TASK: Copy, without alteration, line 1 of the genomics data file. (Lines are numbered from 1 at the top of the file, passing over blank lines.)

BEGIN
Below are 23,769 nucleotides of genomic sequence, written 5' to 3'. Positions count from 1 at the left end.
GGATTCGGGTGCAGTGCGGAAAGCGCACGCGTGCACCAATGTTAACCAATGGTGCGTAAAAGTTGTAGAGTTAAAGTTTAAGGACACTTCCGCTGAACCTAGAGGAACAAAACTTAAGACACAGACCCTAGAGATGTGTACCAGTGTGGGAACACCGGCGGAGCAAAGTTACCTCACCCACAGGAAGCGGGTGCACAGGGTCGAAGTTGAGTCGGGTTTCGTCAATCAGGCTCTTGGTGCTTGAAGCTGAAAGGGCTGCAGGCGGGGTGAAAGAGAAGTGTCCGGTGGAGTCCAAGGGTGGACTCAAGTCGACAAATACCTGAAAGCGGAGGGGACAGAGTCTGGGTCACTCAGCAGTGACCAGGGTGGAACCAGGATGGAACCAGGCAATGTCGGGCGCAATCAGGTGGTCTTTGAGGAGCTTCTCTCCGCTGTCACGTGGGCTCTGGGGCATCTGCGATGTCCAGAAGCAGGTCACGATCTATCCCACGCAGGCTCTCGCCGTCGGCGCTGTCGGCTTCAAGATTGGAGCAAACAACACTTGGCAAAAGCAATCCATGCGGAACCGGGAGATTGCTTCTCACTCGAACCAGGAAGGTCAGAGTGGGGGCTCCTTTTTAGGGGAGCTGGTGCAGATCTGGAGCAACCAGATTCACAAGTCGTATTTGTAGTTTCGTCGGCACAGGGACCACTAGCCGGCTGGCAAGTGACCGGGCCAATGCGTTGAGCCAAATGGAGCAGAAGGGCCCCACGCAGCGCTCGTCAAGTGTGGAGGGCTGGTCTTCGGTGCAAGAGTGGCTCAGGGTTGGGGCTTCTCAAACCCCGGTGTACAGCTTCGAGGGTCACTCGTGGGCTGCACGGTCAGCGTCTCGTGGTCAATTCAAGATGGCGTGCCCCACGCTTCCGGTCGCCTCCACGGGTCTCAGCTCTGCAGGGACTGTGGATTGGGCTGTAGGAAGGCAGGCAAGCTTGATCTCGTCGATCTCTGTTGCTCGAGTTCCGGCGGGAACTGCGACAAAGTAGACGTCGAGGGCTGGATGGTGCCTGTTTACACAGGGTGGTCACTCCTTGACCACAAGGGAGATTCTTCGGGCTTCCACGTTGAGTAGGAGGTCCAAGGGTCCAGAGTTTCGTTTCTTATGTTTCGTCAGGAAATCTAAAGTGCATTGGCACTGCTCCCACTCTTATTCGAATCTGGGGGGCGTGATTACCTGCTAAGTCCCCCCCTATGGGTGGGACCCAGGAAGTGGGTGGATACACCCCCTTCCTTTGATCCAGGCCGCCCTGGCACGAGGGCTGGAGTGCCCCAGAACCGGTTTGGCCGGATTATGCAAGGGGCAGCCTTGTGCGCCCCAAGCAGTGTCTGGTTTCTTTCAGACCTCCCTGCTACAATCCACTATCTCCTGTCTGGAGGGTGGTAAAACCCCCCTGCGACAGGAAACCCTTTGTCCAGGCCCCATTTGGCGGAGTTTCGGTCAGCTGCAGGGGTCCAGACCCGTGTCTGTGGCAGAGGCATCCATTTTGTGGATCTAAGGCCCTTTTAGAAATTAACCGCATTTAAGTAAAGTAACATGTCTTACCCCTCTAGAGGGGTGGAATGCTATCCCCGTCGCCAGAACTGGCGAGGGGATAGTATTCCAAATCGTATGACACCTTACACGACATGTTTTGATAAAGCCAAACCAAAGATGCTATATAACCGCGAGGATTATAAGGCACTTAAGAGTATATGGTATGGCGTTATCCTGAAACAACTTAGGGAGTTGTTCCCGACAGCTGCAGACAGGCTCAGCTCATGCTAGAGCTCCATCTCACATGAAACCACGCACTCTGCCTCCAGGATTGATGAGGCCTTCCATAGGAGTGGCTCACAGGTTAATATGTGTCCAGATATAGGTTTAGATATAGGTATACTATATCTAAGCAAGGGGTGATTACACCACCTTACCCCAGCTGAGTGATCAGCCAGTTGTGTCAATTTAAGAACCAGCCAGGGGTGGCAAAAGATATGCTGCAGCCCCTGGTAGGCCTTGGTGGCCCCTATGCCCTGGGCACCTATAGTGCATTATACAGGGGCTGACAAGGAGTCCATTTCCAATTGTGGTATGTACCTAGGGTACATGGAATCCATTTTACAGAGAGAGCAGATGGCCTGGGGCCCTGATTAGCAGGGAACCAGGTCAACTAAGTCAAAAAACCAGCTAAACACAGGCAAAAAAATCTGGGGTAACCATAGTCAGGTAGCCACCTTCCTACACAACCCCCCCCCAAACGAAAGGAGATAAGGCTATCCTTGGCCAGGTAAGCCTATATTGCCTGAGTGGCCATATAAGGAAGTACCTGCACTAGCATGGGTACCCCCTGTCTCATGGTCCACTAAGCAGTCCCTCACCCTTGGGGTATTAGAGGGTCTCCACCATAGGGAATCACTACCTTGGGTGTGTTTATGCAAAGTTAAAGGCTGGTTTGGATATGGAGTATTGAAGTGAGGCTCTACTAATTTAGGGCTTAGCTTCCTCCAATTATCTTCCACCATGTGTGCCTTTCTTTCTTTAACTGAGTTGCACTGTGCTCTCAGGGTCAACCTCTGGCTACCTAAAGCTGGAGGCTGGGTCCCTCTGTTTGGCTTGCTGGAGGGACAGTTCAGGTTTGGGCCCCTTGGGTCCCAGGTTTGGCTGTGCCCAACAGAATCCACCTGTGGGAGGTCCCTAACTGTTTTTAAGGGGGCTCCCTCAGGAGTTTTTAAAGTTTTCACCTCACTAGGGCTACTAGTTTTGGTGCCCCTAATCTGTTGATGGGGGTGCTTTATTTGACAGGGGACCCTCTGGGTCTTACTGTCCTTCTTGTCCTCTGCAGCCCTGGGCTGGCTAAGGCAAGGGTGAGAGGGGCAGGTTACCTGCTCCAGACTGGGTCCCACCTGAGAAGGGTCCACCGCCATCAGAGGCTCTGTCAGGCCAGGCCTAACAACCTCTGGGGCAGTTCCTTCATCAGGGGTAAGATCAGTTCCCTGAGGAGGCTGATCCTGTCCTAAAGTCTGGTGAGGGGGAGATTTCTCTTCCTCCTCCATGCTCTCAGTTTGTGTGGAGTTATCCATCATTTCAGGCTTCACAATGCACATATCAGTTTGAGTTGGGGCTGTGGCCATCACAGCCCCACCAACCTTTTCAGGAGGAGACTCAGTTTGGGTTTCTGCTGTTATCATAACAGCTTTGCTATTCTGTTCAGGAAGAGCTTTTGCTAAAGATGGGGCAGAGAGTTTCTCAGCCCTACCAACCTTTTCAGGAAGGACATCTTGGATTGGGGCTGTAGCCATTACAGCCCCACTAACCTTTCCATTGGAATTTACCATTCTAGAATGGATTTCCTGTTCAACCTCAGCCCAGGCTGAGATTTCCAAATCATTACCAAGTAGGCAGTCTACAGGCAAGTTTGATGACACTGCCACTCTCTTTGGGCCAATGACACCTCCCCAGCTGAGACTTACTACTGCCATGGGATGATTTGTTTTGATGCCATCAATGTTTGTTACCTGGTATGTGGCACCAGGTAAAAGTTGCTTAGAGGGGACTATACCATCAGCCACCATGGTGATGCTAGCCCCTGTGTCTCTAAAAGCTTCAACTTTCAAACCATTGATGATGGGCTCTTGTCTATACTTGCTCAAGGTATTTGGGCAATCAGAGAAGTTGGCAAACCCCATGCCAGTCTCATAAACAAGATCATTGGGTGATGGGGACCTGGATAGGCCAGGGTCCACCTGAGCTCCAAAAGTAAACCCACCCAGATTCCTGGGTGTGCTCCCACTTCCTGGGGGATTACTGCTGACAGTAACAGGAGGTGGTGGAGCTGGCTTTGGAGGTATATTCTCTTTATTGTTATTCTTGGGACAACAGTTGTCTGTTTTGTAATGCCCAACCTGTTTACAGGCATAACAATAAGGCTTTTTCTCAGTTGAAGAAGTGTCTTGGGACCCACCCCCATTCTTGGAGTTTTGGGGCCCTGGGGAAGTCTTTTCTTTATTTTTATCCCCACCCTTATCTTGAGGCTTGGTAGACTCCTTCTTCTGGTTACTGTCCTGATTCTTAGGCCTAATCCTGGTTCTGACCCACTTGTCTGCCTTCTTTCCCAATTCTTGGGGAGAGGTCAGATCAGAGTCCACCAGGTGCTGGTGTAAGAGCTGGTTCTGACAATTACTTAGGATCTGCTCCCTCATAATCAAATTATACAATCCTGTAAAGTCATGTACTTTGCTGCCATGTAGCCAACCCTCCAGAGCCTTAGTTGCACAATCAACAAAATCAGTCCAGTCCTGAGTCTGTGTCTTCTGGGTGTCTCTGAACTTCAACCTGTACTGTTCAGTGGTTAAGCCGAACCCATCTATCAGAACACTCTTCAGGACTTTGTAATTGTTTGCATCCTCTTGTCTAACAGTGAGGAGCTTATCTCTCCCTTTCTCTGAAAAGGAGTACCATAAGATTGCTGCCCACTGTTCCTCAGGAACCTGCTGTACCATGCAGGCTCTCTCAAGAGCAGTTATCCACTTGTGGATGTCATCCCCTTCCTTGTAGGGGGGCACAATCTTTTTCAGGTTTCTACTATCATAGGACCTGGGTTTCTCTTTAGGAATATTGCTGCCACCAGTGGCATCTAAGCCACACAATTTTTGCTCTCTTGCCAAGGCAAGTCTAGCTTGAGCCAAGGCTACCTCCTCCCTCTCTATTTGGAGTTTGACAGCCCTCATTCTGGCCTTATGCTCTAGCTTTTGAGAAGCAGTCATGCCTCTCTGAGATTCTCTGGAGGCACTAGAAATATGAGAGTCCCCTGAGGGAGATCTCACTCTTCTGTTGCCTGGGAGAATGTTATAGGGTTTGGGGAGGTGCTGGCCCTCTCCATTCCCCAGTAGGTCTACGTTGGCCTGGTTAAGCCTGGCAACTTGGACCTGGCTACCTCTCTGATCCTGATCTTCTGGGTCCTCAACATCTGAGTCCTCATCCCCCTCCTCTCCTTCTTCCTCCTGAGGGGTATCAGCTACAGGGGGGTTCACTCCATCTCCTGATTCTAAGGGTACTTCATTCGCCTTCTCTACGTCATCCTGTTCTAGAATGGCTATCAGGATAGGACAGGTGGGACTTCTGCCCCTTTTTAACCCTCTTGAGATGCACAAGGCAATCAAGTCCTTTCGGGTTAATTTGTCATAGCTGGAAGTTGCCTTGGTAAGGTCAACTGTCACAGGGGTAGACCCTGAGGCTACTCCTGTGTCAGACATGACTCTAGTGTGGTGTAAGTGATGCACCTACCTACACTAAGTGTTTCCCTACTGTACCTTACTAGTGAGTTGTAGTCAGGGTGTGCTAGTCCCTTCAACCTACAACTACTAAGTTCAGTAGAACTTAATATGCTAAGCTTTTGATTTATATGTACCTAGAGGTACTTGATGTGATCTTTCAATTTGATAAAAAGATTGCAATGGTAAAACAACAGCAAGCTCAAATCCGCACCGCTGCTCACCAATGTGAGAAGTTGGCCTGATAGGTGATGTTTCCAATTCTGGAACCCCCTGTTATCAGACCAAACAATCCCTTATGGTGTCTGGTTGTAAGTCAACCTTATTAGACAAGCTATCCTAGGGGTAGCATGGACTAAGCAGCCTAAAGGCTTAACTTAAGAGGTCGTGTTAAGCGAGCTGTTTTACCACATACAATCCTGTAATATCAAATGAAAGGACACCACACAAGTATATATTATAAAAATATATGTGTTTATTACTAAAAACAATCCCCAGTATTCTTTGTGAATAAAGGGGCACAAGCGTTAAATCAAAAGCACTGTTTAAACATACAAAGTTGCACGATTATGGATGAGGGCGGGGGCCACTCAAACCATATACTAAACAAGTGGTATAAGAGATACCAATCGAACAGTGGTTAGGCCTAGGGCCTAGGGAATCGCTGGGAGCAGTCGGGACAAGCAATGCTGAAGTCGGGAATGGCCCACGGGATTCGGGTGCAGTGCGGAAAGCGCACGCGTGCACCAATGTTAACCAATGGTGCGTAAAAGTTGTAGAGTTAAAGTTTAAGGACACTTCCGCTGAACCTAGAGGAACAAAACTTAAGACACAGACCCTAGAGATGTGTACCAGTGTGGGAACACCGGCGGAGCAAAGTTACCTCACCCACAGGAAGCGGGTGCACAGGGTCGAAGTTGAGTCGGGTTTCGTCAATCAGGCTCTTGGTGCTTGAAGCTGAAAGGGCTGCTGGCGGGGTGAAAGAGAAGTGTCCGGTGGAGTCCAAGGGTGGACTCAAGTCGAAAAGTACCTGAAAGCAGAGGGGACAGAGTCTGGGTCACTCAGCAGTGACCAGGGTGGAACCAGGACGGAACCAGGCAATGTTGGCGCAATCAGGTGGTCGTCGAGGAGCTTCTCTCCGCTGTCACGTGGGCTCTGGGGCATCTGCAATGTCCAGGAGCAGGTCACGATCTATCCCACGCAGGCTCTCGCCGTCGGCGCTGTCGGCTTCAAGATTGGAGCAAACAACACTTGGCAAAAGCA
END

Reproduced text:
Below are 23,769 nucleotides of genomic sequence, written 5' to 3'. Positions count from 1 at the left end.